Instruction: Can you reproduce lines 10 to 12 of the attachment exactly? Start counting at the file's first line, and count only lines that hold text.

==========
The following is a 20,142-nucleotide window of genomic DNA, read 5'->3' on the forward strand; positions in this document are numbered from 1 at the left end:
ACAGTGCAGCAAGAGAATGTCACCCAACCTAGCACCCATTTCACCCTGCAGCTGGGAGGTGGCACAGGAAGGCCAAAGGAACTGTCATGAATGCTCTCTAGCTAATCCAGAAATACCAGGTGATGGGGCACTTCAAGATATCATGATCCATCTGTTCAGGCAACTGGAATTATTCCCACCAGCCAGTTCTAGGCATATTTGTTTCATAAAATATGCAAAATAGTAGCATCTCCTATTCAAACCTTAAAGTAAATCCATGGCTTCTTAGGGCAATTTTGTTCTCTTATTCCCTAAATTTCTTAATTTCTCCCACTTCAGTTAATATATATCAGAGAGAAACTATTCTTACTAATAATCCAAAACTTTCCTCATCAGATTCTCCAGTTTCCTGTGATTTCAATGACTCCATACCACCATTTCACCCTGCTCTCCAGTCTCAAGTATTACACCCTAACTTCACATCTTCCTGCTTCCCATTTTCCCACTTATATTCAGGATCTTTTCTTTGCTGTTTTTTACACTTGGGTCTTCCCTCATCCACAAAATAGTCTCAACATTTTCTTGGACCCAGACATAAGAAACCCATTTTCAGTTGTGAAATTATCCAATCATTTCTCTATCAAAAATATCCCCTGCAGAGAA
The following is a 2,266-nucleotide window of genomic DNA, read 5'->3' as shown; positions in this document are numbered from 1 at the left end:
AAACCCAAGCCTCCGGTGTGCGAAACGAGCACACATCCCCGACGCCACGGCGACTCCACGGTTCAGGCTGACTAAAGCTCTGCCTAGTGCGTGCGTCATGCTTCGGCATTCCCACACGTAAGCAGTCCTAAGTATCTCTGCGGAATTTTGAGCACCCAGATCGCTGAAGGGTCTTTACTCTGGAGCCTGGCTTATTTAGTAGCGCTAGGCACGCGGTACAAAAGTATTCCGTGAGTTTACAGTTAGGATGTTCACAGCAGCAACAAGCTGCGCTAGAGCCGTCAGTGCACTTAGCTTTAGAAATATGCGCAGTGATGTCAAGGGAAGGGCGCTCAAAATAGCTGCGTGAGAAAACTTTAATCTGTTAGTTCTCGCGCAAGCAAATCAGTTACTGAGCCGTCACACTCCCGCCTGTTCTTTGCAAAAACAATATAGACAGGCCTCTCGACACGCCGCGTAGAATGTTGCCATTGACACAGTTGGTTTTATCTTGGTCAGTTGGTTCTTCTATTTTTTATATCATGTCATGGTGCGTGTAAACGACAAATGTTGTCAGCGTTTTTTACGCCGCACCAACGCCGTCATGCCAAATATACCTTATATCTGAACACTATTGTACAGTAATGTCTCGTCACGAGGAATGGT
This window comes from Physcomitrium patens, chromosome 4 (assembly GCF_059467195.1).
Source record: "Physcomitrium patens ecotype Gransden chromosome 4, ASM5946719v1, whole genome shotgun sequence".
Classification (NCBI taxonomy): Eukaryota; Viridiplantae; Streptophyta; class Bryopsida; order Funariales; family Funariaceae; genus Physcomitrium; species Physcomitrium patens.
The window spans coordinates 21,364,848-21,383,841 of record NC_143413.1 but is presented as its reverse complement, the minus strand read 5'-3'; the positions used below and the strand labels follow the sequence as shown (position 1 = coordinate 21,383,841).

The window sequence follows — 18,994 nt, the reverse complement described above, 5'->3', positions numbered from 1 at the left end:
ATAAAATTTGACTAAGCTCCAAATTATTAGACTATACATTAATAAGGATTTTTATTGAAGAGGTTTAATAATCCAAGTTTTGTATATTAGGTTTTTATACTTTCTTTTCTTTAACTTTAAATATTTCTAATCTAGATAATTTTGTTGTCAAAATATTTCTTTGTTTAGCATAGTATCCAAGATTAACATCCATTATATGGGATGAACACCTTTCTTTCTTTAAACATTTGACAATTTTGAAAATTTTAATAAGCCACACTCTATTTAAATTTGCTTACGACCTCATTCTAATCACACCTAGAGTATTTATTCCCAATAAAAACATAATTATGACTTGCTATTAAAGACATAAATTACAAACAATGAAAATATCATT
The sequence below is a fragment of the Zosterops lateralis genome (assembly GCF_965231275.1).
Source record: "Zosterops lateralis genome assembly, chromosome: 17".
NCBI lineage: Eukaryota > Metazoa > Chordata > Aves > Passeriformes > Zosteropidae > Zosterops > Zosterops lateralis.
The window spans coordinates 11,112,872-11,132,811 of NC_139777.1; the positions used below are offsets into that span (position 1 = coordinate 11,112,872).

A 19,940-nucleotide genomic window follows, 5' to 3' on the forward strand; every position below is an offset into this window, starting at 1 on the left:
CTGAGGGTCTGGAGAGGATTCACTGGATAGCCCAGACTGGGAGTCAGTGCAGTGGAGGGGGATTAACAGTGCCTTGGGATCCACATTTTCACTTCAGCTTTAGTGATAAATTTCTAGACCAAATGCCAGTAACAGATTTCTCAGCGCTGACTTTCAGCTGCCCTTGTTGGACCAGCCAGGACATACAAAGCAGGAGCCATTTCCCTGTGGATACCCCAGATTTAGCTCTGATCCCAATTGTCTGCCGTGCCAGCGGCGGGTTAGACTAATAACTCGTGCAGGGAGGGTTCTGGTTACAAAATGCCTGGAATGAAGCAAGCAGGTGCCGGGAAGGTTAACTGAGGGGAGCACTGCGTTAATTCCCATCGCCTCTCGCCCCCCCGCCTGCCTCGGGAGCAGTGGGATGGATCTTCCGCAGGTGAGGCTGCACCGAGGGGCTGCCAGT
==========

ATAAAATTTGACTAAGCTCCAAATTATTAGACTATACATTAATAAGGATTTTTATTGAAGAGGTTTAATAATCCAAGTTTTGTATATTAGGTTTTTATACTTTCTTTTCTTTAACTTTAAATATTTCTAATCTAGATAATTTTGTTGTCAAAATATTTCTTTGTTTAGCATAGTATCCAAGATTAACATCCATTATATGGGATGAACACCTTTCTTTCTTTAAACATTTGACAATTTTGAAAATTTTAATAAGCCACACTCTATTTAAATTTGCTTACGACCTCATTCTAATCACACCTAGAGTATTTATTCCCAATAAAAACATAATTATGACTTGCTATTAAAGACATAAATTACAAACAATGAAAATATCATT
The sequence below is a fragment of the Zosterops lateralis genome (assembly GCF_965231275.1).
Source record: "Zosterops lateralis genome assembly, chromosome: 17".